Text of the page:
CORS and SameSite Cookies Got You Down? An Effective Workaround for Browser Security Policies

By: John Detlefs
Posted: April 01, 2020

Like many of my colleagues I haven't ever felt like I really understood what Cross Origin Resource Sharing (CORS) policies accomplish. I feel like when I try to learn more about it, I understand it even less.

Of CORS My Request Failed

CORS security policies are like the worlds worst child safety lock. Whenever I have looked at information behind it, the explanations are usually very good at explaining what the moving parts are, but rarely give a good explanation for why CORS policies exist. For more background look at these CORS explanations: MDN, Codecademy, Port Swigger, Auth0

There is so much content to look at, but really for most developers this stuff should be abstracted so you don't have to think about it. I doubt very many of us could give a comprehensive breakdown of what a browser request lifecycle looks like. Really though, you can get a long way without deeply understanding this.

As far as I understand it, CORS security defaults on the browser default to the most restrictive rules, any outbound request from content on a domain that isn't making a request to that same domain will be blocked. This is a good thing. Content in the DOM is inherently mutable, so its possible that bad things could happen after your browser renders your HTML/CSS/Javascript.

Your browser is essentially telling you "Hey, if you want to make this request you better put in the work of lying about where its coming from on your server. Get out of here with your funny business!" Servers responding to requests could do work to maintain whitelists for multiple domains, but whitelists are hard to secure and backend developers are justifiably hesitant to make changes to stuff like that.

At Meshify, we've put a fair amount of resources into using Dockerized NGINX servers in tandem with Create-React-App for most of our applications. As a result of this work we've done we are able to:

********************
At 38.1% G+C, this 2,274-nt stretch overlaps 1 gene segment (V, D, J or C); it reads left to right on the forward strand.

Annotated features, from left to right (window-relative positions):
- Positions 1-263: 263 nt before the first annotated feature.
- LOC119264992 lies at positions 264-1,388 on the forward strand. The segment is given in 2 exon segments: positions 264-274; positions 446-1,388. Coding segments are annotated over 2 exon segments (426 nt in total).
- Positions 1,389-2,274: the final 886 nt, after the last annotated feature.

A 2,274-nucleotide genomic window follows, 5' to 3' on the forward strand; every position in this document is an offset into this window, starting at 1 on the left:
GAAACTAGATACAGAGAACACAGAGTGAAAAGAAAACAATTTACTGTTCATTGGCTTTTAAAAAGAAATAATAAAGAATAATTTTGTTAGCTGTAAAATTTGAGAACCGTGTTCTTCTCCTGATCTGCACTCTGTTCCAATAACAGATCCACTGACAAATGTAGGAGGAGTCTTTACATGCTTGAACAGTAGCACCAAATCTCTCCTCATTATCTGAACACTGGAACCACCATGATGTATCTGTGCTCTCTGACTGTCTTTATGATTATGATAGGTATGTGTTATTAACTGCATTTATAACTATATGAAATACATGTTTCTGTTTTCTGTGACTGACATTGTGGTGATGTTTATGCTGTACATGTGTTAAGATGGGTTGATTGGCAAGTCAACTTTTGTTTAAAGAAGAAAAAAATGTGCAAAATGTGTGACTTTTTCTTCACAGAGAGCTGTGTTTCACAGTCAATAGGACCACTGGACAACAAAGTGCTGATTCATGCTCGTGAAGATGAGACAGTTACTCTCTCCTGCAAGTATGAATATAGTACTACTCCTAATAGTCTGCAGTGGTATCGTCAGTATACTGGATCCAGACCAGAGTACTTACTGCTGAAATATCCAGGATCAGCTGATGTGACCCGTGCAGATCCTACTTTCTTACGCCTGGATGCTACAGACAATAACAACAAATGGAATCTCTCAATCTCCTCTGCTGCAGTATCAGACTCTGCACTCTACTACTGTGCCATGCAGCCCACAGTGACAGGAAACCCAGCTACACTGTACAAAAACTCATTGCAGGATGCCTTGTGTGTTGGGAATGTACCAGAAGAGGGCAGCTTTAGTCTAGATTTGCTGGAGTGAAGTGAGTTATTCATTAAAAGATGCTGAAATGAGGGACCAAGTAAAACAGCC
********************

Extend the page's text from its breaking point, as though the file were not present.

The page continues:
Before you get really started

Creating the certs and templates

Add your Dockerfile in your root directory

IMPORTANT: That last line build is whatever the name of your build directory is, copy paste errors can trip you up!

Adding some build scripts

Adding your nginx config

Add your docker-compose file


Throughout these examples youll see text like <YOUR_BACKEND_SERVER_URL_WITH_API>. I'm expecting you to substitute these with your own endpoints and text. Trailing slashes can be important. If you're running your app and getting 404's, its possible your API slashes are mismatched with your NGINX config. Be careful!

Getting it all started

  1. Run yarn mkcert in your root directory
  2. Run yarn build:docker
  3. Run yarn start:docker
  4. In a separate window, run docker-compose up
  5. Go to https://localhost:3006 click through the security warnings about self signed certs

Meshify's scheme for interacting with a third party service

An image from Notion

In our case, we forward requests matching the string 'periscope' to a standalone service that we made to handle some business logic. The standalone service could also be lambdas or some other endpoint that we own. In this instance we get to use the cookie from an authenticated user in that standalone service to make another request to the API to ensure that user has permissions to read what they are accessing.

My brilliant coworker Danil did most of the heavy lifting getting this setup working smoothly with NGINX. Kubernetes works especially well with this setup, COMMAND and ENVIRONMENT exists in Kubernetes configuration the same way it does here, so there are few changes necessary.

I encourage you to comment here if you have any trouble getting this running and wish you luck in breaking out of the cage that your browser puts you in!